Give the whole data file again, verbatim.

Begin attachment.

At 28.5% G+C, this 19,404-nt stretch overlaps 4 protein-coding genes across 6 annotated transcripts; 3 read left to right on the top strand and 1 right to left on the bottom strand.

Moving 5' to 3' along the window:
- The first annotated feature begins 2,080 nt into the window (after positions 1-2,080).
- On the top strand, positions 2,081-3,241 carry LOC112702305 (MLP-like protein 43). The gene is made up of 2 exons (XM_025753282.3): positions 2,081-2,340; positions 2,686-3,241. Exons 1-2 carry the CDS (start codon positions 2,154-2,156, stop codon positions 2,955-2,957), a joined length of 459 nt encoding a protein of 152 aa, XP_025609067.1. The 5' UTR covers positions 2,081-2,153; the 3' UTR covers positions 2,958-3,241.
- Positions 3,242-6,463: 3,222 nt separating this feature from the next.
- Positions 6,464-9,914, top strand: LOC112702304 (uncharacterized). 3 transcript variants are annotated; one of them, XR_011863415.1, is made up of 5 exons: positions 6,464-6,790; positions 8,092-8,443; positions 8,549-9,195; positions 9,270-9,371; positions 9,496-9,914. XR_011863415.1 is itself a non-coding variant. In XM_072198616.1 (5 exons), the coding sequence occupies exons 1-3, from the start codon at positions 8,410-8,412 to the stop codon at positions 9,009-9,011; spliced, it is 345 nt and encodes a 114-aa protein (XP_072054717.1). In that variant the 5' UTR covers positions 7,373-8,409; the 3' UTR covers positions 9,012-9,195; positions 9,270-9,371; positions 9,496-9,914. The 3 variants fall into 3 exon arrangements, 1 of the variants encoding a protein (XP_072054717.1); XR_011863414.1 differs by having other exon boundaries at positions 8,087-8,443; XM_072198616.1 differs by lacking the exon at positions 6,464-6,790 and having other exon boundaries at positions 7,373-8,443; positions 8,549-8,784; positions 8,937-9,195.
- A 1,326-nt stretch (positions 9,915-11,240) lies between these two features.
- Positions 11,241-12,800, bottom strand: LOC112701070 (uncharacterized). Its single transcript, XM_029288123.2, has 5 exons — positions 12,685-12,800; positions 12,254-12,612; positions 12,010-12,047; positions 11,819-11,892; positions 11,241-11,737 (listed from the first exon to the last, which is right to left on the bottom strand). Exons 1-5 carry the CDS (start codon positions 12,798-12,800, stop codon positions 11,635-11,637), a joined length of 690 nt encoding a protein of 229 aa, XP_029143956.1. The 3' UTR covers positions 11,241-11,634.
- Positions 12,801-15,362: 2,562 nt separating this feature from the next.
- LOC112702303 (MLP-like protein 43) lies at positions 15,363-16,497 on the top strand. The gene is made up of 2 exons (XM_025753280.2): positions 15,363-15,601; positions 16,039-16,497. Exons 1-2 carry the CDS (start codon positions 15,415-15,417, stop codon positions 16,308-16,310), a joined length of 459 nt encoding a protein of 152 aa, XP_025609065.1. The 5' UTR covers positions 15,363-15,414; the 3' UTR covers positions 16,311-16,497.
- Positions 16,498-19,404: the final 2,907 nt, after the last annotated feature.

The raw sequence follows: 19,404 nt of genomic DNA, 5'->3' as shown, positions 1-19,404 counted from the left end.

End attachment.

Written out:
At 28.5% G+C, this 19,404-nt stretch overlaps 4 protein-coding genes across 6 annotated transcripts; 3 read left to right on the top strand and 1 right to left on the bottom strand.

Moving 5' to 3' along the window:
- The first annotated feature begins 2,080 nt into the window (after positions 1-2,080).
- On the top strand, positions 2,081-3,241 carry LOC112702305 (MLP-like protein 43). The gene is made up of 2 exons (XM_025753282.3): positions 2,081-2,340; positions 2,686-3,241. Exons 1-2 carry the CDS (start codon positions 2,154-2,156, stop codon positions 2,955-2,957), a joined length of 459 nt encoding a protein of 152 aa, XP_025609067.1. The 5' UTR covers positions 2,081-2,153; the 3' UTR covers positions 2,958-3,241.
- Positions 3,242-6,463: 3,222 nt separating this feature from the next.
- Positions 6,464-9,914, top strand: LOC112702304 (uncharacterized). 3 transcript variants are annotated; one of them, XR_011863415.1, is made up of 5 exons: positions 6,464-6,790; positions 8,092-8,443; positions 8,549-9,195; positions 9,270-9,371; positions 9,496-9,914. XR_011863415.1 is itself a non-coding variant. In XM_072198616.1 (5 exons), the coding sequence occupies exons 1-3, from the start codon at positions 8,410-8,412 to the stop codon at positions 9,009-9,011; spliced, it is 345 nt and encodes a 114-aa protein (XP_072054717.1). In that variant the 5' UTR covers positions 7,373-8,409; the 3' UTR covers positions 9,012-9,195; positions 9,270-9,371; positions 9,496-9,914. The 3 variants fall into 3 exon arrangements, 1 of the variants encoding a protein (XP_072054717.1); XR_011863414.1 differs by having other exon boundaries at positions 8,087-8,443; XM_072198616.1 differs by lacking the exon at positions 6,464-6,790 and having other exon boundaries at positions 7,373-8,443; positions 8,549-8,784; positions 8,937-9,195.
- A 1,326-nt stretch (positions 9,915-11,240) lies between these two features.
- Positions 11,241-12,800, bottom strand: LOC112701070 (uncharacterized). Its single transcript, XM_029288123.2, has 5 exons — positions 12,685-12,800; positions 12,254-12,612; positions 12,010-12,047; positions 11,819-11,892; positions 11,241-11,737 (listed from the first exon to the last, which is right to left on the bottom strand). Exons 1-5 carry the CDS (start codon positions 12,798-12,800, stop codon positions 11,635-11,637), a joined length of 690 nt encoding a protein of 229 aa, XP_029143956.1. The 3' UTR covers positions 11,241-11,634.
- Positions 12,801-15,362: 2,562 nt separating this feature from the next.
- LOC112702303 (MLP-like protein 43) lies at positions 15,363-16,497 on the top strand. The gene is made up of 2 exons (XM_025753280.2): positions 15,363-15,601; positions 16,039-16,497. Exons 1-2 carry the CDS (start codon positions 15,415-15,417, stop codon positions 16,308-16,310), a joined length of 459 nt encoding a protein of 152 aa, XP_025609065.1. The 5' UTR covers positions 15,363-15,414; the 3' UTR covers positions 16,311-16,497.
- Positions 16,498-19,404: the final 2,907 nt, after the last annotated feature.

The raw sequence follows: 19,404 nt of genomic DNA, 5'->3' as shown, positions 1-19,404 counted from the left end.